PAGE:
Monday marks a bittersweet return for Roberto Ruelas.
He goes back to work as a welder for Greenbrier Rail Services in Tucson, thanks to a highly unusual, sweeping court order from U.S. District Judge Frank Zapata. But his return comes after having to work at a Greenbrier site near Los Angeles for more than seven months, creating havoc for his four kids and wife in Tucson.
“It affected us a lot,” Ruelas told me Friday. “What they did to us was bad.”
They, in this case, is Greenbrier’s management, which in November, after workers tried twice to join a union, closed the Tucson site at 3390 E. 36th St. Greenbrier argued its decision was strictly economic, but Zapata rejected that, citing evidence the closure was part of an anti-union effort, and ordered that the company reopen the Tucson facility and rehire 29 laid-off workers.
Neither union organizer Greg Suydam nor company attorney Steve Biddle have ever seen anything like the order to reopen a closed work site, they told me.
“Its highly unusual, and needless to say that’s why we’re appealing,” Biddle said.
Zapata issued the injunction on March 14, and on April 23, two judges of the Ninth U.S. Circuit Court of Appeals denied Greenbrier’s emergency request that his order be halted. Now, Greenbrier is simultaneously reopening its operation here and appealing Zapata’s order to the Ninth Circuit for a full review, as well as fighting accusations of labor-law violations before National Labor Relations Board administrative judge.
To put Zapata’s ruling in context, Greenbrier Rail Services’ Tucson repair site is one of about 30 the company has nationwide and employed 92 people when the current union drama began in November 2012. The Greenbrier Companies is a multinational corporation whose shares trade on the New York Stock Exchange. It designs and manufactures railroad cars and equipment, as well as repairing them. It has about 10,000 employees.
CEO William Furman made about $3.9 million in total compensation last year, a Securities and Exchange Commission filing says. Jesus Omar Ramos, who worked on rail-car suspensions in Tucson, made about $16 per hour, he told me while showing me around the outer perimeter of the Greenbrier site Friday.
He repaired suspensions in a part of the site, the “truck shop,” that is surprisingly rudimentary. It consists of two rows of three containers, hooked together, with a concrete pad in between, like a work site you’d expect to see in Ramos’ native Mexico. The workers stored the tools in the containers and worked outside, whatever the weather.
“We always tried to do the best we could do with what we had,” he said.
In 2011, employees tried to get co-workers to join the United Transportation Union. In October 2011, employees rejected the organizing bid by a three-vote margin.
Then, in November 2012, some employees called up the Sheet Metal Air Rail and Transportation workers, which had absorbed the transportation union in a merger. Phoenix-based organizer Suydam got the call, came down to Tucson, and was surprised by what they told him.
“We met with these workers to feel them out and see what their real concerns were. At that point, I was still a little skeptical,” Suydam told me Friday.
“Usually, it’s all about money,” he said. “Not one of them mentioned money.”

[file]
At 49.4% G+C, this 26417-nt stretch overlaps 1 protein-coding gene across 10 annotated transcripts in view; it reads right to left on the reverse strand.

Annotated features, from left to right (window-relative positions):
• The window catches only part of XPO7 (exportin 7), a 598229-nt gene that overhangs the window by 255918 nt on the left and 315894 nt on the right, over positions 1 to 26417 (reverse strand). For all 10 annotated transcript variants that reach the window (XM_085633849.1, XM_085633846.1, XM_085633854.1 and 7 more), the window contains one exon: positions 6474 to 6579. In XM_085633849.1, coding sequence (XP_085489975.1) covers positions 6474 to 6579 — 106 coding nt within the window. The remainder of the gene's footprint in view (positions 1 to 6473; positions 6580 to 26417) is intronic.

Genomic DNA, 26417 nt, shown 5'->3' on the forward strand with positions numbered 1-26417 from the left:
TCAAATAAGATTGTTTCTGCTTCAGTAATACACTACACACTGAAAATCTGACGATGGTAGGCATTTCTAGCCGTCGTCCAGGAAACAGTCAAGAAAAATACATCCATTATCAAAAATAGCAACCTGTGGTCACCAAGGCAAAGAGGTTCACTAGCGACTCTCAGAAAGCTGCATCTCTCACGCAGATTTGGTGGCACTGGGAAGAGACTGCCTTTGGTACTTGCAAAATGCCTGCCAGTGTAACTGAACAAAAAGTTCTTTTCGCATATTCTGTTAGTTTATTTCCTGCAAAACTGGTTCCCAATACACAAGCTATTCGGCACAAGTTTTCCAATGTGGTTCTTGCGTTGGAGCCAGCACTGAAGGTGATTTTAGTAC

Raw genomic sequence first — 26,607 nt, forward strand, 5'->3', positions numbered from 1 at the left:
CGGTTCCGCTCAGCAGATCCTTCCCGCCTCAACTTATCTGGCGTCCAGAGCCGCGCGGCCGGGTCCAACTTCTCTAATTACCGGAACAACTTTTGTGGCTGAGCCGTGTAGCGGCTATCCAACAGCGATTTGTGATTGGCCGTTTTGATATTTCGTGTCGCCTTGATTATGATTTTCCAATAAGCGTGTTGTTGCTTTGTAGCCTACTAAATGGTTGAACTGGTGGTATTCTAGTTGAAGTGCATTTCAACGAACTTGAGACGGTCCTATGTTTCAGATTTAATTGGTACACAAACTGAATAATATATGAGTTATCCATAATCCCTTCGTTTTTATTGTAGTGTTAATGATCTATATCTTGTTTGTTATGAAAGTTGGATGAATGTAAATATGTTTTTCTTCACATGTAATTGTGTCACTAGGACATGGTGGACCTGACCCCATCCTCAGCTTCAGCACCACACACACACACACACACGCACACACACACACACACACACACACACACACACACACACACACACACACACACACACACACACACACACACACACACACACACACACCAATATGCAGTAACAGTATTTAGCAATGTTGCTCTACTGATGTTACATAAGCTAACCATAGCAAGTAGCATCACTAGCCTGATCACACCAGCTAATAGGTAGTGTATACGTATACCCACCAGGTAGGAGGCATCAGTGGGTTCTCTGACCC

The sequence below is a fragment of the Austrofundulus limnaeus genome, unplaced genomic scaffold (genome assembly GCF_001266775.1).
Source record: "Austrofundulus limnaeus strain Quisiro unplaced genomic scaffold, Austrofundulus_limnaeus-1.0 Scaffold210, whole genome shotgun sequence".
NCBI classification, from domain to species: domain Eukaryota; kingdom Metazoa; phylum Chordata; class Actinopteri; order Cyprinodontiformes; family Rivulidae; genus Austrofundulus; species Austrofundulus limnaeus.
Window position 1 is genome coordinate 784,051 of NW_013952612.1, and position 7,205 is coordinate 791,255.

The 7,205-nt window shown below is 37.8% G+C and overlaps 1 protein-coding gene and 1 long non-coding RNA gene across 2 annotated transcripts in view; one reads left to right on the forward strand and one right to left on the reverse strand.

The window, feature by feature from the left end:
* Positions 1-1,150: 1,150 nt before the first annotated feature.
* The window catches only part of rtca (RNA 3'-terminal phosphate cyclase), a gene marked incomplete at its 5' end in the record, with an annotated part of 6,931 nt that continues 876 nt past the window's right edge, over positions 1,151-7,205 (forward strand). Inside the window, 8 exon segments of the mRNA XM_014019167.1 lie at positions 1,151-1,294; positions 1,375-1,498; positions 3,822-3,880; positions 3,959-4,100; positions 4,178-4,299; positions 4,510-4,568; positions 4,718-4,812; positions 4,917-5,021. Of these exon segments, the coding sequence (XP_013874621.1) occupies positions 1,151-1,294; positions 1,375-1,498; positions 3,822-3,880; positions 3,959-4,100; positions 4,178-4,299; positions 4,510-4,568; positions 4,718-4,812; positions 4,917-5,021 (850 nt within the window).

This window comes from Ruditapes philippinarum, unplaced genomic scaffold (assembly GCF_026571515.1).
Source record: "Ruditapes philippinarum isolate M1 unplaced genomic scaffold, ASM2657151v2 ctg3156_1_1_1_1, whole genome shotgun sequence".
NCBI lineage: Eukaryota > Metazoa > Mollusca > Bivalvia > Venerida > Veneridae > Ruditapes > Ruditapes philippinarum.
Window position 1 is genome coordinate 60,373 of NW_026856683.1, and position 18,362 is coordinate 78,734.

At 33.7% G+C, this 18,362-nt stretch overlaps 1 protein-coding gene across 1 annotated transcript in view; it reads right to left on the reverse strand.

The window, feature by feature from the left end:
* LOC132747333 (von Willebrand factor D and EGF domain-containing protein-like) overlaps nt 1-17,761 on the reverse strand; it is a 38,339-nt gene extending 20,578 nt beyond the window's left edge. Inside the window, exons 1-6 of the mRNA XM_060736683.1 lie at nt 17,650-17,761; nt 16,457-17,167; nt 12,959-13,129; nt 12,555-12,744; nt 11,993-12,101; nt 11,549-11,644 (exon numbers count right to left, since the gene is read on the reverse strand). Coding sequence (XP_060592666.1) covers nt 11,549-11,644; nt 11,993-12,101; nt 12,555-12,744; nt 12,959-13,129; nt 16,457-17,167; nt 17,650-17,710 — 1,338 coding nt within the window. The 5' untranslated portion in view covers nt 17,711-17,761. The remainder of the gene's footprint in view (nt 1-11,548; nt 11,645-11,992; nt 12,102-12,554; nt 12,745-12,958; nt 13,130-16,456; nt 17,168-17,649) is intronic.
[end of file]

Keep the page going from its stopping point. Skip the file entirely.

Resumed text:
What they complained about was unsafe working conditions, disrespectful management and the lack of health insurance benefits, he said, even though most were making just $13 — $14 per hour.
“It wasn’t just a tantrum we wanted to throw, or a fit. We had our reasons,” Ramos said.
That November, 50 employees filled out union cards asking for a new vote on joining this union, and soon after 30 employees were terminated, Suydam said. It was the beginning of a more serious anti-union campaign by Greenbrier. In July 2013, the employees voted by a wide margin not to unionize. Then in August, the company announced it had lost its biggest customer at the Tucson site and therefore would close the location.
This did not come as a surprise to Tucson employees. They were told in meetings before the election that, due to the union effort, the company could lose its biggest client, a company called TTX, and the site would close. Returning worker and union-organization leader Jorge Emmanuel Martinez recorded such meetings, creating a key piece of evidence for the court to consider.
Quickly, the company made that prediction a reality, Zapata noted in his ruling. Within a couple of the weeks of the failed union election, Greenbrier told TTX, the biggest client at the Tucson site, that it would be raising the company’s repair rates in Tucson by 18 percent, while leaving the rates at Greenbrier’s San Antonio, Texas and Mira Loma, California plants unchanged.
Unsurprisingly, TTX told Greenbrier it would no longer use Tucson, leading to the closure. But now Greenbrier is bringing back employees and rail cars and has opened contract negotiations with the Sheet Metal Workers union.
Ordering a business to reopen has tricky economic implications. If such measures were to become common, they could undermine the forces that are supposed to determine winners and losers in a market economy.
However, the order will likely be superseded by the NLRB administrative law judge ruling expected later this year. And Zapata’s dramatic decision was provoked by what seems a dramatic over-reaction by a multinational company to a few dozen employees considering unionizing.
So, to me, it only seems fair that people like Ruelas are coming home to their families and jobs, at least as long as Greenbrier remains under court oversight and unable to close the place.
“What we want,” Ruelas said, “is to work in Tucson.”